6 Abandoned Buildings From Italy to Canada

Images by Marco Bellucci

Our normal daily routines take us past scores of abandoned places.  Sometimes it’s hard to imagine that anything exists on the other side of the walls.  This photo collection takes us through derelict hospitals, stations and factories, proving that despite the silence within, these forgotten places are still very much alive, especially to urban explorers.

Image by ephotography

Image by ephotography

Riverview Hospital in Coquitlam in British Columbia was an asylum built in 1913 to ease overcrowding from the Royal Hospital in Victoria.  It was designed to accomodate more than 4,500 patients, although only 250 beds are still in active use today.  The building (above and below) is the abandoned West Lawn site, which once housed some of the most troubled psychiatric patients in Western Canada.

Images by ephotography

Images by ephotography

Images by ephotography

Images by ephotography

Closed since 1983, West Lawn is a labyrinth of long, dark corridors and peeling paint.  The hospital’s derelict wings and eerie atmosphere makes it ideal as a film location.  Movies such as The X-Files, Supernatural, Romeo Must Die and Dark Angel have all been shot here.

Image by Marco Bellucci

Image by Marco Bellucci

The photographer has done a great job of capturing this abandoned tobacco factory in Lucca, Italy.  The lighting is perfect thanks to the holes in the already transparent ceiling, projecting a faint glow onto the far wall.

Images by Marco Bellucci

Images by Marco Bellucci

This old hospital outside Florence is an Art Deco-era building that remains in reasonably good order – despite the broken windows.  Speed, a member of the 28 Days Later forum posted some fantastic images here.  Note the dusty x-ray of some unknown person’s rib cage among the peeling plaster.

Image by atomicjeep

Image by atomicjeep

Believe it or not, this was once the entrance to the Botanic Gardens Railway Station in Glasgow.  Beyond this gloomy portal, deep underground, are two silent platforms that have been closed to the public since 1939.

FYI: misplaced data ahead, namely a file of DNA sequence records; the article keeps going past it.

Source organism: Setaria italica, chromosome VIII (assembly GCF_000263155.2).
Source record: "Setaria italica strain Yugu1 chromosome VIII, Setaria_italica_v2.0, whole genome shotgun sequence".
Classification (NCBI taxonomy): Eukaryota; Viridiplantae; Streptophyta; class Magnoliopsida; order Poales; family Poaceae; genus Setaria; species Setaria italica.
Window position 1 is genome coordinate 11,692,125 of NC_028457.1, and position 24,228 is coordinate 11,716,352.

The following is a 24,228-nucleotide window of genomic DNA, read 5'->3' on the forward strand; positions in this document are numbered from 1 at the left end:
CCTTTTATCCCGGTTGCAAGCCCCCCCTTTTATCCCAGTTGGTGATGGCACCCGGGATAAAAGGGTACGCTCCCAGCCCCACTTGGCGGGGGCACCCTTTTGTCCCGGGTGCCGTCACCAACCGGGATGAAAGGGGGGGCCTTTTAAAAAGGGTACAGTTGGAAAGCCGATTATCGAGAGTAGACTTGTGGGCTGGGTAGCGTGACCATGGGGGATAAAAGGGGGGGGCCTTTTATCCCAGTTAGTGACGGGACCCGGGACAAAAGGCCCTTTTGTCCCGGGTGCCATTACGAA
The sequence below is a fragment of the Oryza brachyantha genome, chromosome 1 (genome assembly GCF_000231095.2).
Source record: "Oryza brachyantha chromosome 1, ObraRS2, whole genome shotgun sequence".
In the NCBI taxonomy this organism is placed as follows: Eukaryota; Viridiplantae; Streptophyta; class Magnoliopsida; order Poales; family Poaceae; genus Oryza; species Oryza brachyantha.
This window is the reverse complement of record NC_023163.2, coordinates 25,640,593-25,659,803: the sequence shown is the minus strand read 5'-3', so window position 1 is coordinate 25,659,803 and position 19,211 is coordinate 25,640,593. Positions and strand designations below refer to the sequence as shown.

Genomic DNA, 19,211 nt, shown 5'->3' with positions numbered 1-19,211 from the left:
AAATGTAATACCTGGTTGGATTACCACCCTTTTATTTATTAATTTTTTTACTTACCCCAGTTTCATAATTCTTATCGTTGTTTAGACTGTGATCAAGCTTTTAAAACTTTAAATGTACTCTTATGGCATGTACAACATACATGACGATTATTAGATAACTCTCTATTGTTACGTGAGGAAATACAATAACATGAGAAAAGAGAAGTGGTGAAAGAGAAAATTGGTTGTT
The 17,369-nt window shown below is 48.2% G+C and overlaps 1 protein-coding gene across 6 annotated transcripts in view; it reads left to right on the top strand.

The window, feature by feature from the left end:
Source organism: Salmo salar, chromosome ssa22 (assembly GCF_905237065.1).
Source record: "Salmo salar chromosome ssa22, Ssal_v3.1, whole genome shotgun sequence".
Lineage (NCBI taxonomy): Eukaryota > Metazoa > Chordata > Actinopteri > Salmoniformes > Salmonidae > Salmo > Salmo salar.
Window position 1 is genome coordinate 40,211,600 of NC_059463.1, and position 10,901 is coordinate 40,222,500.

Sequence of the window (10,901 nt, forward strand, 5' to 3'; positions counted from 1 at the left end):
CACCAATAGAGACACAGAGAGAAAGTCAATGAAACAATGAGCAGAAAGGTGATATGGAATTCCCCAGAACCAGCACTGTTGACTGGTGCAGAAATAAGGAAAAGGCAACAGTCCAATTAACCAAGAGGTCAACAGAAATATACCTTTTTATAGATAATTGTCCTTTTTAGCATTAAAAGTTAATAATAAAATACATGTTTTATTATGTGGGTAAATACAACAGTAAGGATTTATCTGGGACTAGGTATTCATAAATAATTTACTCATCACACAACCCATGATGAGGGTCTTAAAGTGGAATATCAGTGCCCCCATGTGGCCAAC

Images by TenThirtyNine

Images by TenThirtyNine

The tunnel mouth is now blocked by an iron gate, but it is still possible to see the deserted station beyond.  Sunlight shines in from the opening above, distorted only by the iron girders supporting the station roof.  Above this derelict and vandalised space, the Glasgow Botanic Gardens stretch out in all their floral glory, emphasising a marked distinction between the world above ground and the one below.  Check out our full feature on this station here.

Image by Luke Forshaw

Image by Luke Forshaw

Whoever was last out of this abandoned car clearly forgot to close the door behind them.  Having clearly seen better days, this rusty wreck has only one dial left on the dash and appears to have been crashed at one point or another.

Images by Luke Forshaw

Images by Luke Forshaw

It’s incredible how clever photo editing can give life to scenes of urban decay like those above, creating a very different atmosphere to the days when these places were in use, and reframing them in a bizarre new light.

(The building at top left of this article is the abandoned Hotel Belvédère du Rayon Vert in Cerbère, France.  Built in the Art Deco style between 1928 and 1932, the hotel is designed to resemble a ship and even has its own cinema and a tennis court on the roof.  Part of the building has been resurrected as apartments.  The rest is considered a historic landmark and is open to visitors.)

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